Insights from ambulatory blood pressure monitoring in patients with kidney disease

High blood pressure has a range of effects on the body that can influence both physical and mental health. Two studies in an upcoming issue of CJASN offer insights gained from “ambulatory” blood pressure monitoring, which is conducted while people go about their daily activities, including during sleep. This type of monitoring can provide more information than blood pressure measurements taken only in clinics.

In an analysis of 561 African Americans with and without chronic kidney disease who underwent ambulatory blood pressure monitoring, Paul Muntner, MD, Stanford Mwasongwe, MPH (University of Alabama at Birmingham), and their colleagues found that having kidney disease was associated with uncontrolled blood pressure measured in the clinic and outside of the clinic. Also, among participants with kidney disease, uncontrolled ambulatory blood pressure was associated with a higher prevalence of left ventricular hypertrophy, a marker of cardiovascular disease.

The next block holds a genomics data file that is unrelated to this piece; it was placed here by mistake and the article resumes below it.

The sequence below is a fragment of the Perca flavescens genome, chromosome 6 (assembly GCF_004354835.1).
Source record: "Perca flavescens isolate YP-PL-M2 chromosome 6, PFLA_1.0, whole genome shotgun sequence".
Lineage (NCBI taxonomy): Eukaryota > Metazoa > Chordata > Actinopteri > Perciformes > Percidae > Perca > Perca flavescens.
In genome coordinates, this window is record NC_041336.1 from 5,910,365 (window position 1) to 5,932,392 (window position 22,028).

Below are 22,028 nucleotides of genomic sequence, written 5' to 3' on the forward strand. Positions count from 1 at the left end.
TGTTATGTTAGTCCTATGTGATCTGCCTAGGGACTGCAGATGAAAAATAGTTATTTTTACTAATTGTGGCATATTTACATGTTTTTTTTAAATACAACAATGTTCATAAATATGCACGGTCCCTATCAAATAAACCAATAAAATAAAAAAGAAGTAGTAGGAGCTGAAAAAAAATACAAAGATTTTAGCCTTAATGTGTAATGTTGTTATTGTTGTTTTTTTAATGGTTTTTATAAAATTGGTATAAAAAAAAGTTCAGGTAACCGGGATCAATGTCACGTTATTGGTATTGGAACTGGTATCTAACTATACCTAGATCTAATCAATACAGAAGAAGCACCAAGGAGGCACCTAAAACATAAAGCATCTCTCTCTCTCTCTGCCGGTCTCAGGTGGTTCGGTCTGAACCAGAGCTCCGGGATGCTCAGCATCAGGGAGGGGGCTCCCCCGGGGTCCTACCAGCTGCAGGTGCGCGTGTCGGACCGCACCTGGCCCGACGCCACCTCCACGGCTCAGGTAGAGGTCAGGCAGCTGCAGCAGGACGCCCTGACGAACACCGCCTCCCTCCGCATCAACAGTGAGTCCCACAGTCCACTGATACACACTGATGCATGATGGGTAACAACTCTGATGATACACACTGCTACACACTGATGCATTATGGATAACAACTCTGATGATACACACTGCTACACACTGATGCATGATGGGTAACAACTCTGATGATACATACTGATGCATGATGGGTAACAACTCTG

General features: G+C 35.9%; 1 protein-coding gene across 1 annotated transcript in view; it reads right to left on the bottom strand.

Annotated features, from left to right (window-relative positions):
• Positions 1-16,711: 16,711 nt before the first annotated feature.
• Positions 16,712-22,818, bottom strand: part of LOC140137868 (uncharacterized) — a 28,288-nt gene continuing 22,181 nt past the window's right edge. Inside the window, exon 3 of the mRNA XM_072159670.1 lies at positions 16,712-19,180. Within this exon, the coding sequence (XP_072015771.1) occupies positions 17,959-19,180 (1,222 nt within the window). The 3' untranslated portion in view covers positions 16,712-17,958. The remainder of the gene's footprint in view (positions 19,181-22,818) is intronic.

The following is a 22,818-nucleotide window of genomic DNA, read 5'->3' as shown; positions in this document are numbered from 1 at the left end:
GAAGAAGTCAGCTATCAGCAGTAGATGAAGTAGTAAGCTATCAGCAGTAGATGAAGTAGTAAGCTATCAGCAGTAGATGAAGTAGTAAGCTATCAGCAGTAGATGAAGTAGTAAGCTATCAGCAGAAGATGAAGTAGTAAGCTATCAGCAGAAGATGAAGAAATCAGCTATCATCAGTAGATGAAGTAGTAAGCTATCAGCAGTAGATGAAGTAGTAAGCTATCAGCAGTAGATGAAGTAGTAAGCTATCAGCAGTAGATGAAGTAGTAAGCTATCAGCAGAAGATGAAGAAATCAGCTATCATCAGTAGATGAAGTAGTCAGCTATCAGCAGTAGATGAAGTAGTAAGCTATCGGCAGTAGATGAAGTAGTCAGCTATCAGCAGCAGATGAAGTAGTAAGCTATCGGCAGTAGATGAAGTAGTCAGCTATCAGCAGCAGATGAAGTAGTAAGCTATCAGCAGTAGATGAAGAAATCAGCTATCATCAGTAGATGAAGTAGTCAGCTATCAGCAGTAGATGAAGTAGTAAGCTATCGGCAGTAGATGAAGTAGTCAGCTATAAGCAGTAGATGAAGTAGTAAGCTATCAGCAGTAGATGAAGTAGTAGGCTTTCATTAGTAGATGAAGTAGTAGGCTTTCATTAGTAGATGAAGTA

“Getting an accurate estimate of blood pressure is important for people with kidney disease given the association of blood pressure with cardiovascular disease and kidney disease progression in this population,” said Dr. Muntner. “The current study showed that a high proportion of people with kidney disease have high blood pressure when measured outside of the doctor’s office.”

In another study that followed 1,502 adults with chronic kidney disease for 4 years, Lama Ghazi, MD (University of Minnesota) and her colleagues found that ambulatory blood pressure patterns were not linked with cognitive impairment or frailty. “However, among participants older than 60 years, those who demonstrated at least a 20% drop in average systolic blood pressure from day to night—called extreme dippers—had a higher risk of developing cognitive impairment,” said Dr. Ghazi. Also, participants with masked hypertension (normal clinic-measured blood pressure but elevated ambulatory blood pressure) had worse physical functioning than participants with hypertension controlled with medication.

Dr. Ghazi noted that future research should assess links between ambulatory blood pressure and physical and cognitive function over a longer follow-up period.

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